To check the accuracy of the exploration map, we need to compare with a pre-built one.

Of course, the latter needs to have a good accuracy.

We provide here a tool to manually build an environment map in MORSE.

This tool has the following features:

  1. Map building using gmapping ROS package.
  2. Robot with perfect odometry.
  3. Visualize the mapping process using rviz ROS package.

The objective of this tutorial is to be able to create a behaviour for the Robulab described using Live Robot Programming. The LRP program transparently uses PhaROS to communicate with the Robulab.

Let’s do it step by step

  1. Follow the instructions to have Robulab working specified in this tutorial.
  2. Open the image you created on the previous step and download the LRP code1

    Gofer it
        smalltalkhubUser: 'jfabry' project: 'LiveRobotProgramming';
  3. Download the code with the example by executing the following snippet on a workspace:

    Gofer new smalltalkhubUser: 'mcamp' 
        project: 'RobotExperiments'; 
        package: 'LrpharosPackage'; 
  4. Let’s check everything is ok before launching LRP UI:

    • The laptop is connected to UBNT network
    • roscore is running.
    • You have cleaned processes by executing ProcessesCleaner clean.
    • You started the driver node for kompai.
  5. Our example needs a PhaROS node subscribed to /kompai2/pose and another node publishing on /command_velocity, to do so you need to create a instance of LrpharosPackage. Due to the live feature of LRP, it needs to have an unique instance of the package (which contains the nodes).

    LrpharosPackage uniqueInstance 
  6. Open the LRP UI by right-clicking the World and selecting ** Live Robot Programming **. It will open a window like this:

    Live Robot Programming UI

  7. Now, copy&paste the following script into the left pane (You can find it also in LrpharosPackage class>>lrpSimple)

    (var robulab := [LrpharosPackage uniqueInstance])
    (var stop := [0])
    (machine simple
        (state forward
            (onentry [robulab value forward: 0.1])
        (state stop
            (onentry [robulab value stop])
        (state finish
            (onentry [robulab value stop])
        (on forceStop *-> finish t-finish)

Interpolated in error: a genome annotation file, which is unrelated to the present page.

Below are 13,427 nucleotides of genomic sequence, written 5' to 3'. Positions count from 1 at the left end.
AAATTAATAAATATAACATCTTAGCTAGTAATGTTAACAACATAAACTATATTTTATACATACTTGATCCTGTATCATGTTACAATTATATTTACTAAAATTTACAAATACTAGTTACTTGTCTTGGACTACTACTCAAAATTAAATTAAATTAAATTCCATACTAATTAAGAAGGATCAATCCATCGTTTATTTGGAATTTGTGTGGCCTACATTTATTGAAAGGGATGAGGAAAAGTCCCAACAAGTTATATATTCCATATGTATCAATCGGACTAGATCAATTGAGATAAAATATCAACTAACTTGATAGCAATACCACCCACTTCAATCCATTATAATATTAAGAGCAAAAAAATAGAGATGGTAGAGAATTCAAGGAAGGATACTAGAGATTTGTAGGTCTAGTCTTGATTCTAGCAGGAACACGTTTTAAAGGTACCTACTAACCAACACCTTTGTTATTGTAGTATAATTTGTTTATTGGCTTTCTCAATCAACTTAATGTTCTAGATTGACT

(event forceStop [stop value = 1])
        (ontime 2000 forward -> stop t-f)
        (ontime 1000 stop -> forward t-s)

    It should look something like this

    Forward-Stop machine

  8. Now we are almost close to launch the script. Before that you should be aware to have ways to stop it in an emergency case: have a remote joystick or just switch it off.

  9. To trigger it add the following line at the end of the script:

    (spawn simple forward)

    Et voilà! The robot will start moving forward and then stop as the two steps.

  10. An alternatively way to stop the robot using the LRP UI is by setting the stop variable to 1 in the ** Variables: ** pane.

    Stop the robot by setting stop variable

  11. After stopping the robot, if you want to re-start it you have to click Reset Int. button in the bottom of the left pane.

Any question? Feel free to ask below.


  1. LRP uses Roassal visualization engine for displaying the machines, states and transitions. After LRP is installed, you should run do a few simple steps in order to avoid a small-but-hard-to-solve bug related to fonts. You can fix it in less than 1 minute following the instructions here.

  2. Each time you need to clean the proccesses through ProcessesCleaner clean, the LRP process is terminated. Then you have to close the window after doing it.

  3. Everytime you create a kompai node (through PureROS new scriptKompai1 or scriptKompai2) you should then reset the LRP singleton by executing:

    LrpharosPackage reset.

    This way the LrpharosPackage instance will be bound to the correct kompai node.

Slides of my presentation given at ESUG 2014 conference are available online (see below). It’s about Robot software development using the Pharo dynamic language. It includes a quick overview of PhaROS our bridge to the ROS, as well as BoTest our framework for TDD for robotics applications. The video is also available on Youtube (see below) thanks to ESUG student volunteers. Note it is in two parts.